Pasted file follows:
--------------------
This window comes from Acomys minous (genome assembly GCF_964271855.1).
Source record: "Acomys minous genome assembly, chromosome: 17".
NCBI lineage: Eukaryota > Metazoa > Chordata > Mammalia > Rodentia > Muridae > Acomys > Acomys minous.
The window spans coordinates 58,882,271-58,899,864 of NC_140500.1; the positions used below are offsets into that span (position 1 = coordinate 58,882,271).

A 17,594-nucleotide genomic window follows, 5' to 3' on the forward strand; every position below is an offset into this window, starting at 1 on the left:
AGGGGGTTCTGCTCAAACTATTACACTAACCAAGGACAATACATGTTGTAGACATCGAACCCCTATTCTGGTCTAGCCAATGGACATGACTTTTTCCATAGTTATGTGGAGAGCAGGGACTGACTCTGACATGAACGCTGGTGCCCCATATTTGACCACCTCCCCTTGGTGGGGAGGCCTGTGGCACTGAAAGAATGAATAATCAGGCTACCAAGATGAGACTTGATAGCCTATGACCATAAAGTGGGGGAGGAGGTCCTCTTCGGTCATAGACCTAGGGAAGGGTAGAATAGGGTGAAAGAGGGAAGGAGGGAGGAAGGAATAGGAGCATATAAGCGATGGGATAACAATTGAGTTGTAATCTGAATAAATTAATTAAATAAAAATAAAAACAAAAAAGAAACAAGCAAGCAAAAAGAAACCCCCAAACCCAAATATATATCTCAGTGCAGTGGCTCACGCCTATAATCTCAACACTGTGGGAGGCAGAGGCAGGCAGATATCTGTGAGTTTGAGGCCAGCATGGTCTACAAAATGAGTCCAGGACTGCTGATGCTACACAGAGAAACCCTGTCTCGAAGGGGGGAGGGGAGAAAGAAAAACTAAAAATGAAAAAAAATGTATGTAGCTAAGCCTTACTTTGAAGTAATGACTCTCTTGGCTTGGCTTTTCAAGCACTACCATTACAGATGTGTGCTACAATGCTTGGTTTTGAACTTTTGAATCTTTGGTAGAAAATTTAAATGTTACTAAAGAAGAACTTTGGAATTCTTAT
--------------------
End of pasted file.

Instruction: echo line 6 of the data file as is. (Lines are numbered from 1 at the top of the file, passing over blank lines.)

AGGGGGTTCTGCTCAAACTATTACACTAACCAAGGACAATACATGTTGTAGACATCGAACCCCTATTCTGGTCTAGCCAATGGACATGACTTTTTCCATAGTTATGTGGAGAGCAGGGACTGACTCTGACATGAACGCTGGTGCCCCATATTTGACCACCTCCCCTTGGTGGGGAGGCCTGTGGCACTGAAAGAATGAATAATCAGGCTACCAAGATGAGACTTGATAGCCTATGACCATAAAGTGGGGGAGGAGGTCCTCTTCGGTCATAGACCTAGGGAAGGGTAGAATAGGGTGAAAGAGGGAAGGAGGGAGGAAGGAATAGGAGCATATAAGCGATGGGATAACAATTGAGTTGTAATCTGAATAAATTAATTAAATAAAAATAAAAACAAAAAAGAAACAAGCAAGCAAAAAGAAACCCCCAAACCCAAATATATATCTCAGTGCAGTGGCTCACGCCTATAATCTCAACACTGTGGGAGGCAGAGGCAGGCAGATATCTGTGAGTTTGAGGCCAGCATGGTCTACAAAATGAGTCCAGGACTGCTGATGCTACACAGAGAAACCCTGTCTCGAAGGGGGGAGGGGAGAAAGAAAAACTAAAAATGAAAAAAAATGTATGTAGCTAAGCCTTACTTTGAAGTAATGACTCTCTTGGCTTGGCTTTTCAAGCACTACCATTACAGATGTGTGCTACAATGCTTGGTTTTGAACTTTTGAATCTTTGGTAGAAAATTTAAATGTTACTAAAGAAGAACTTTGGAATTCTTAT